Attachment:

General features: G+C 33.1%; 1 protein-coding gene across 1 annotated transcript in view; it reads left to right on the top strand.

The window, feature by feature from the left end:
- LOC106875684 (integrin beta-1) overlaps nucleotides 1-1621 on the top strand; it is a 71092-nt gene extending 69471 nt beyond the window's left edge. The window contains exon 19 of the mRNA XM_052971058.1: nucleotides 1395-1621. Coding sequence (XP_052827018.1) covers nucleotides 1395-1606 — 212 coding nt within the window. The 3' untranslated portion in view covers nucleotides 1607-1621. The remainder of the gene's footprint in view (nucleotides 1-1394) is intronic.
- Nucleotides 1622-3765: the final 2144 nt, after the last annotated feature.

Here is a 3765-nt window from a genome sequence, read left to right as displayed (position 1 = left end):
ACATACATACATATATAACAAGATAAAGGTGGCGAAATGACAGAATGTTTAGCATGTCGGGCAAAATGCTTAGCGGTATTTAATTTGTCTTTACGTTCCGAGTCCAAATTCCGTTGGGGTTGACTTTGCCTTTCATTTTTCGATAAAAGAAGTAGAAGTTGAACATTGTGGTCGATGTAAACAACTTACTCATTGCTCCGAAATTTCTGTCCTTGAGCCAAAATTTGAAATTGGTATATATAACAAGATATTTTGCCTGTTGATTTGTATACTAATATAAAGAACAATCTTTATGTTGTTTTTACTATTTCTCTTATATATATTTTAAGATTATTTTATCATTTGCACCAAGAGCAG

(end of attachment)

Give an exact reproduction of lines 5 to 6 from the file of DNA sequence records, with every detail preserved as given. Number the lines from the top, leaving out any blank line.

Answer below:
Here is a 3765-nt window from a genome sequence, read left to right as displayed (position 1 = left end):
ACATACATACATATATAACAAGATAAAGGTGGCGAAATGACAGAATGTTTAGCATGTCGGGCAAAATGCTTAGCGGTATTTAATTTGTCTTTACGTTCCGAGTCCAAATTCCGTTGGGGTTGACTTTGCCTTTCATTTTTCGATAAAAGAAGTAGAAGTTGAACATTGTGGTCGATGTAAACAACTTACTCATTGCTCCGAAATTTCTGTCCTTGAGCCAAAATTTGAAATTGGTATATATAACAAGATATTTTGCCTGTTGATTTGTATACTAATATAAAGAACAATCTTTATGTTGTTTTTACTATTTCTCTTATATATATTTTAAGATTATTTTATCATTTGCACCAAGAGCAG